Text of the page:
Chapter Forty

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Deep within the palace, the fountain trembled. Smooth ripples swelled and lapped softly at its edge. Something moved just below the glassy surface. Something black and glistening.

There was a sound--not quite a hiss, not quit a whisper. A long, boney hand crept out of the water and lay flat on the tiles, its cole-black skin stark against the white marble. The hand was followed by a long, sinuous arm, a sharp shoulder, a humped, knobbled spine--and finally, a head of lank, oily hair.

The creature pulled itself out of the water and lay on the tiles for a time, shaking and heaving, filling its emaciated chest with foreign air--practicing the nearly forgotten art of breathing. Then, slowly, it stood up. Its legs were long and twig-thin, supported by wide, flat feet that slapped wetly against the floor as it walked.

The Sleeper left the fountain chamber at a slow lurch, following the sound of pounding feet, and the scent of blood. Behind it, another long, boney black hand was already crawling out of the water.


Guin's eyes flew open. She sat up with a sharp gasp--and headbutted Lorn in the nose.

He let out a short, startled gurgle and fell backward.

"Now you've done it," Zolga said from somewhere to Guin's left. "You've gone and finished him off."

Guin moaned and clutched her throbbing skull in both hands. The world spun, a revolving funhouse mirror reflecting blurred color and distorted sound. For the first and only time, Guin was grateful for her recent starvation--if there had been anything at all in her stomach, she would have vomited for sure.

"Did I kill him?" she asked. Her voice was little more than a feeble rasp. She tried to swallow, to moisten her lips with her tongue, but the inside of her mouth was gummy and dry.

A muffled moan she assumed was Lorn replied, "NrrImffine."

Guin stuck a finger in her mouth and bit down hard. The pain sent tiny red sparks shooting across her vision, but at least things had mostly stopped spinning now. The large pink blob that had been dominating her sight resolved into the face of Mrs. Ironsong.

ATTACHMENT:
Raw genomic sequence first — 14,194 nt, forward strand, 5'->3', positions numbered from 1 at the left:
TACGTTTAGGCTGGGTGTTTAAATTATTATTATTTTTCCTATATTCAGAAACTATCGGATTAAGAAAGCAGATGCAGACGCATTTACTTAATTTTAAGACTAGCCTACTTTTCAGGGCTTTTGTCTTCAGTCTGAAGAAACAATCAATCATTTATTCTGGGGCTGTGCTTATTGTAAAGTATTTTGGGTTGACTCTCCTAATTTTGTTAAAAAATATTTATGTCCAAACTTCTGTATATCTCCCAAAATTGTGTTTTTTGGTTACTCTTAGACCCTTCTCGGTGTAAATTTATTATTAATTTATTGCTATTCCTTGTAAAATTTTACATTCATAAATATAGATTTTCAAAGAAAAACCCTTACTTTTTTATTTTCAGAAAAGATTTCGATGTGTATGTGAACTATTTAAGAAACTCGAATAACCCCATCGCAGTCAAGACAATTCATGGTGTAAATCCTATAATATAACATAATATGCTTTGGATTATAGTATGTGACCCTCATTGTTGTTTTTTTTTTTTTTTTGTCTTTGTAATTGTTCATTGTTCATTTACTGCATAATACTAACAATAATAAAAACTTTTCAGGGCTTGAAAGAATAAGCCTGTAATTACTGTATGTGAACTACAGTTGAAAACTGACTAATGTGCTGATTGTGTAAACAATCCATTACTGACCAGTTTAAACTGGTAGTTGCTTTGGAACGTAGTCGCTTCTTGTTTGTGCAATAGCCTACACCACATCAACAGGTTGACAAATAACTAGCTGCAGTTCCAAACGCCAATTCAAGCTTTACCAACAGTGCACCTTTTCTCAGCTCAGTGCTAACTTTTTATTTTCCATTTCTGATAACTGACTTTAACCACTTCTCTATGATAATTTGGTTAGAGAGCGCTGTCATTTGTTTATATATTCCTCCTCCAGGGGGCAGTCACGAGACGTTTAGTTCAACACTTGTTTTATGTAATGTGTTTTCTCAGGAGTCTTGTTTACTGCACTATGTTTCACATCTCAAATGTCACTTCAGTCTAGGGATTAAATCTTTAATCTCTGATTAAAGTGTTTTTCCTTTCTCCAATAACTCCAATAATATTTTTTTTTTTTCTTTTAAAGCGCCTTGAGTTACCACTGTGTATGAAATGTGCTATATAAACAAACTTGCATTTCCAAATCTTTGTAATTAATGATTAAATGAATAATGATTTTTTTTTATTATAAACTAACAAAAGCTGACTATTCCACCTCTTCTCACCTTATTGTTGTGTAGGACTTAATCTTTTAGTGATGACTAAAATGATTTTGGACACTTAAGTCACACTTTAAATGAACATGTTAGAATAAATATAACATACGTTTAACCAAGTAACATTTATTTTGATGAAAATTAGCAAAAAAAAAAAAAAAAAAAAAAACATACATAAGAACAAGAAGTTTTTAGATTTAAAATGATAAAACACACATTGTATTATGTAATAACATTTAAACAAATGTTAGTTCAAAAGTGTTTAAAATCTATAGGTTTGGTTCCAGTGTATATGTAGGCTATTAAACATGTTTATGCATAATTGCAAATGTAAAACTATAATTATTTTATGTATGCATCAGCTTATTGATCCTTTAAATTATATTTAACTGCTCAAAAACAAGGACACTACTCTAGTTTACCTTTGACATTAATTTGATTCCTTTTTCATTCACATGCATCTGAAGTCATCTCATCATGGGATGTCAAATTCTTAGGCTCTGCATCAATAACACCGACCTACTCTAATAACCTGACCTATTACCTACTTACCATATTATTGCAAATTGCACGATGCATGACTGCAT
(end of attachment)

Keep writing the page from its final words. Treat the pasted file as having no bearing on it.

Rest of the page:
"Are ye alright, lass?" She reached out to brush the hair back from Guin's brow with gentle fingers. "Ye look a'fright. Can ye stand, d'ye think?"

"Doubtful," Guin croaked.

Now that everything was more or less staying still, Guin saw that they were no longer in the palace. This place looked like the garden she'd glimpsed out of the window. The atmosphere was moist and warm, even though Guin knew it was almost autumn in Ther. The surrounding foliage was dense and lush, heavy with showy flowers and fruit--but, oddly, no sounds of insects or birds. There was a tall stone wall in front of them covered in brightly-colored creepers.

She turned her head and looked down at Lorn, who was sprawled on the damp ground beside her with both eyes shut and a hand clamped over his nose. "You okay?"

Lorn opened one eye and looked up at her. "No."

"Same." Guin nodded, then winced at the stab of pain that small action sent through her head. "Sorry about your nose."

"S'fine," Lorn mumbled, cracking the other eye open and squinting. "Always thought It was too long anyway."

Behind him, still shirtless and shivering, Kip said with a trace of sardonic amusement, "Good thing you didn't try and kiss her."

Guin raised an eyebrow. "Wha--?"

Before Guin could complete her question, Talon loomed into view. "We have a situation with a door."

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